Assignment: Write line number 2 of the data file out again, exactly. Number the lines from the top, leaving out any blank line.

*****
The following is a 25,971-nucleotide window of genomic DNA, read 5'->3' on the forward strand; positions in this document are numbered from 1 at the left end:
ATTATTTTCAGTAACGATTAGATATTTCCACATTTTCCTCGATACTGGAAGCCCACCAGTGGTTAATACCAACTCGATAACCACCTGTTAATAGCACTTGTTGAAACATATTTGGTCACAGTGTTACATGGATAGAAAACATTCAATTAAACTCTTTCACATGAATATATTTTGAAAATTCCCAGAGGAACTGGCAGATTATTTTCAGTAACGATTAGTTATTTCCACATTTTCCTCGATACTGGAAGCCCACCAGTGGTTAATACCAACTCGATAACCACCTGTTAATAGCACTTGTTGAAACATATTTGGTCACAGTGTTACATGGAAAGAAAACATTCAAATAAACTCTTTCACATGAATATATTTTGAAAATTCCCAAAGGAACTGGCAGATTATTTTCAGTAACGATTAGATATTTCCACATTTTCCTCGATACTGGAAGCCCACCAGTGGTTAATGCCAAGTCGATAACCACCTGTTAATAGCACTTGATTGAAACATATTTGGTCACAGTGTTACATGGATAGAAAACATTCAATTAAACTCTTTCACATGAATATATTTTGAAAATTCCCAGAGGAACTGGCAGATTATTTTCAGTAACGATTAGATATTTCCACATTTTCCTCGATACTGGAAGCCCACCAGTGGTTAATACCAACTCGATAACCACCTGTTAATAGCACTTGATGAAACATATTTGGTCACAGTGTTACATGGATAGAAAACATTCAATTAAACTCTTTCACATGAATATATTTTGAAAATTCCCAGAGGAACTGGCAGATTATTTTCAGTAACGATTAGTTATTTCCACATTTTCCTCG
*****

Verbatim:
ATTATTTTCAGTAACGATTAGATATTTCCACATTTTCCTCGATACTGGAAGCCCACCAGTGGTTAATACCAACTCGATAACCACCTGTTAATAGCACTTGTTGAAACATATTTGGTCACAGTGTTACATGGATAGAAAACATTCAATTAAACTCTTTCACATGAATATATTTTGAAAATTCCCAGAGGAACTGGCAGATTATTTTCAGTAACGATTAGTTATTTCCACATTTTCCTCGATACTGGAAGCCCACCAGTGGTTAATACCAACTCGATAACCACCTGTTAATAGCACTTGTTGAAACATATTTGGTCACAGTGTTACATGGAAAGAAAACATTCAAATAAACTCTTTCACATGAATATATTTTGAAAATTCCCAAAGGAACTGGCAGATTATTTTCAGTAACGATTAGATATTTCCACATTTTCCTCGATACTGGAAGCCCACCAGTGGTTAATGCCAAGTCGATAACCACCTGTTAATAGCACTTGATTGAAACATATTTGGTCACAGTGTTACATGGATAGAAAACATTCAATTAAACTCTTTCACATGAATATATTTTGAAAATTCCCAGAGGAACTGGCAGATTATTTTCAGTAACGATTAGATATTTCCACATTTTCCTCGATACTGGAAGCCCACCAGTGGTTAATACCAACTCGATAACCACCTGTTAATAGCACTTGATGAAACATATTTGGTCACAGTGTTACATGGATAGAAAACATTCAATTAAACTCTTTCACATGAATATATTTTGAAAATTCCCAGAGGAACTGGCAGATTATTTTCAGTAACGATTAGTTATTTCCACATTTTCCTCG